Exploring the back roads of Virginia’s Eastern Shore
by Elizabeth Ellis, Contributing Writer
Traveling across the Chesapeake Bay Bridge-Tunnel is an experience. Seventeen miles over and under water lead to a peninsula that some may not realize is even a part of Virginia. Highway 13, or Lankford Highway, intersects the land and guides many to Chincoteague, the place made famous by its historical ponies grazing on the flat marshland.
The bridge-tunnel and popular Chincoteague might normally be what comes to mind for most when thinking of the Eastern Shore, but between these two is a world full of equally fascinating places.
Driving the flat Lankford Highway, one could incorrectly think there’s not much to the Eastern Shore, but turning off onto the back roads can lead you to many interesting places and things.
One of these places is called Eastville, a small town only about 15 minutes from the bridge. You may have never heard of it, but it is quite a historical area. It has been the seat of Northampton County since 1677. Driving through the main street you will find nestled here a group of historical buildings called the Historic Court Green.
One building in the group is the 1731 Courthouse, where the Declaration of Independence was publicly read from its steps on Aug. 13, 1776. Beside it is the old clerk’s office, built around 1800, which contains the original wood cabinets used for record storage. Behind the clerk’s office is the debtor’s prison, built around 1814, with its massive oak planking and bars on the windows. Visitors can wander through all these old buildings.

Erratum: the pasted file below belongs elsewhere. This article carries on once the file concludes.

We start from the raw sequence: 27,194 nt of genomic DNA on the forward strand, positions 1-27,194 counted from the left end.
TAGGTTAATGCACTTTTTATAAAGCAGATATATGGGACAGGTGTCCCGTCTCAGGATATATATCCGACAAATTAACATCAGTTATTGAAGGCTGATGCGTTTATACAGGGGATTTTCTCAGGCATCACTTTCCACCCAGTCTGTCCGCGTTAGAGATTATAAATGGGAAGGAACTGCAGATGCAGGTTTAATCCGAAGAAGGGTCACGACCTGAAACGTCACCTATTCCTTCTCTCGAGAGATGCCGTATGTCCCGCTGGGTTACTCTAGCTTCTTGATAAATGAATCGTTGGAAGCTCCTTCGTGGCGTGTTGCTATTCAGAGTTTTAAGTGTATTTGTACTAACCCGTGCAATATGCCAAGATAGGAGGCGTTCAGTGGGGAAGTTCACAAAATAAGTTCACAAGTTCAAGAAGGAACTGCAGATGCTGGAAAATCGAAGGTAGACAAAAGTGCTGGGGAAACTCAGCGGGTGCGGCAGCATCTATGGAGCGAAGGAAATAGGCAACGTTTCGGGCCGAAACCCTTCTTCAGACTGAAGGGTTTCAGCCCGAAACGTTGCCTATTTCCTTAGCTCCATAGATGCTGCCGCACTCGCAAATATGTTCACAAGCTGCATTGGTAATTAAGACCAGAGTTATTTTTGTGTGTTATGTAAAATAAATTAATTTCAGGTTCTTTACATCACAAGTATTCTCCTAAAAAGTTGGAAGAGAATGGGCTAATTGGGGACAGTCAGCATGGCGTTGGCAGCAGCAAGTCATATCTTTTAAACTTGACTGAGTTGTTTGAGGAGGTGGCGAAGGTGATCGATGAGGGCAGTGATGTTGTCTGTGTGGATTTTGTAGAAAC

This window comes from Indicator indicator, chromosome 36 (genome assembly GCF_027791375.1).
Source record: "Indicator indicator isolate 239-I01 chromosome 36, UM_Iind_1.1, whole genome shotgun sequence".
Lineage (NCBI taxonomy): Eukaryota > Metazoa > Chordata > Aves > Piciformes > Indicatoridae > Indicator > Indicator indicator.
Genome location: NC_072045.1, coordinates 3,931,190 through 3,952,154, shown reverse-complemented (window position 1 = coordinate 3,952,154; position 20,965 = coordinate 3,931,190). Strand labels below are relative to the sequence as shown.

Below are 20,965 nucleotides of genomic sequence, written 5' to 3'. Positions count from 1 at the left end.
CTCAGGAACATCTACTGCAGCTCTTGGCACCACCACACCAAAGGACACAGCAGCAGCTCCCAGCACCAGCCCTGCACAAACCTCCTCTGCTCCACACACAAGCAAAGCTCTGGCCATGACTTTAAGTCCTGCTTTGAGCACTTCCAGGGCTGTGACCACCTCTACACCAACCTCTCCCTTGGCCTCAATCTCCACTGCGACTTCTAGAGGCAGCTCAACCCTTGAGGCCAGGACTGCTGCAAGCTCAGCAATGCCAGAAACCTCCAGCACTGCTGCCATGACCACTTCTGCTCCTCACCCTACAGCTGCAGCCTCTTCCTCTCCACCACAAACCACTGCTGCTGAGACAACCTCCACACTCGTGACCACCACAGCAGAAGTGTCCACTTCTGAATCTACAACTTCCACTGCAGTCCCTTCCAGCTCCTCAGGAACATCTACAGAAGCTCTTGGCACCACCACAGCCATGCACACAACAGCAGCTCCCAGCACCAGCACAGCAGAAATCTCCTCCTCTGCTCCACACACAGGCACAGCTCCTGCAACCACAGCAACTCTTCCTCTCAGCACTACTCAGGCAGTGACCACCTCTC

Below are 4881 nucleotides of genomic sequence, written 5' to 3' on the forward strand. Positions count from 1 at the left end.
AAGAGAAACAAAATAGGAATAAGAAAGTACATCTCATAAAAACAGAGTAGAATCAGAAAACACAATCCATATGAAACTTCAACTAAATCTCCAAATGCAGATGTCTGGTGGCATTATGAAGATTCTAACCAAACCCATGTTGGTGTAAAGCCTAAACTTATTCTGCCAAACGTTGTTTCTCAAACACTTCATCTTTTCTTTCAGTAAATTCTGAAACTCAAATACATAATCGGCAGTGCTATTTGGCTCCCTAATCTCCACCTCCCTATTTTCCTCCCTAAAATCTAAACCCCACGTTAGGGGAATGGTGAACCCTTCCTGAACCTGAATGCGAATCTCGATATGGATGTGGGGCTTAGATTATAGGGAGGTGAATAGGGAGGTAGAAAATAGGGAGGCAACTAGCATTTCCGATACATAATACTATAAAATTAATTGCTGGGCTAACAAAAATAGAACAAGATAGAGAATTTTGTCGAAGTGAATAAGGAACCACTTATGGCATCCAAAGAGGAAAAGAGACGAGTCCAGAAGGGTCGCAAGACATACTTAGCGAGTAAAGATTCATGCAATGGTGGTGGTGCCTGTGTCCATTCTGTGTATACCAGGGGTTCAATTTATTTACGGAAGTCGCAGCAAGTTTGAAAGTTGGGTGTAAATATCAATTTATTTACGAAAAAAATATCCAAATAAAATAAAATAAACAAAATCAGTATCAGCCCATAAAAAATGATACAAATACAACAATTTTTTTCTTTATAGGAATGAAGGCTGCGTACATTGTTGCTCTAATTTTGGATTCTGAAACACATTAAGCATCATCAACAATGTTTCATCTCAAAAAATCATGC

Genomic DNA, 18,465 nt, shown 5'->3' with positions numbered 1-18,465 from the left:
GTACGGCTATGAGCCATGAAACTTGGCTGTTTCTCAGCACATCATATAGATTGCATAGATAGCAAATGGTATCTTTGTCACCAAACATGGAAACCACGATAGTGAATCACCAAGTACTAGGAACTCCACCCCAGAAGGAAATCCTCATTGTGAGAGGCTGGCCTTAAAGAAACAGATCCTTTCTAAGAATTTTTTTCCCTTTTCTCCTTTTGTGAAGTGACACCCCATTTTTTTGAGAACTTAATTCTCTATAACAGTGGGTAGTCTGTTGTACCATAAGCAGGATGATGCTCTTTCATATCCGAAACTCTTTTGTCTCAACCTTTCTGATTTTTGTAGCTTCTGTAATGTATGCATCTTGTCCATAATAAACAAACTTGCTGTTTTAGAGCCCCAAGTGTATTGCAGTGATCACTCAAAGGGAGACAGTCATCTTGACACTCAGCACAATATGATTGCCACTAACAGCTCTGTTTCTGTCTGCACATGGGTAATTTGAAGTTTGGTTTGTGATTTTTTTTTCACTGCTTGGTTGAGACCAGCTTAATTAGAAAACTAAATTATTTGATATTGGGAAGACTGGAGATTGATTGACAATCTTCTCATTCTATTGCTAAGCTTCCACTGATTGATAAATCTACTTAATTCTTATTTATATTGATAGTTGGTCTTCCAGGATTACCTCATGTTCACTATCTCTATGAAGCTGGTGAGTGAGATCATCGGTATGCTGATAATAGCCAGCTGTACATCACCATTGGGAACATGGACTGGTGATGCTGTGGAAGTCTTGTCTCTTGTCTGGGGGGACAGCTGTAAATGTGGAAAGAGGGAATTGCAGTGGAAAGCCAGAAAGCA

Various exhibits are on display in the 1899 Courthouse/County Administration building, including the oldest continuous court records in the nation, dating from 1632.
After exploring the Historic Court Green in Eastville, you can get some exercise and take a nature break. Fresh air, sandy trails and lush green areas are not far away.
From Eastville, it’s no more than a 5-mile drive to Savage Neck Dunes Natural Area Preserve, named for one of the area’s most famous settlers, Thomas Savage, who was around the age of 13 when he came to America in 1608. Savage was part of a bizarre trade where he was handed off to a local Native American tribe while a young Native was sent to Jamestown. Later, a large portion of land was given to Savage by a Native American chief.
Savage Neck Dunes is a 298-acre preserve that was a part of that land gift. It has lovely trails meandering through a maritime forest and coastal scrub that lead to an isolated beach where you can find a special insect, the northeastern beach tiger beetle. When the tide is out, you can explore the secluded beach scattered with driftwood. Depending on the time of year, various songbirds can be heard and seen throughout. Red summer tanagers make their warm weather home in these woods. Eagles can be seen regularly flying along the shore, and in the winter, various ducks such as buffleheads and red-breasted mergansers can be seen swimming in the bay.
After an invigorating hike, you can take a break at a local winery or eatery. A few miles north you can find an excellent glass of wine at Chatham Vineyards or a bite to eat at the Machipongo Trading Company.
So, venture off that main highway. The Eastern Shore of Virginia is full of interesting places just waiting to be explored.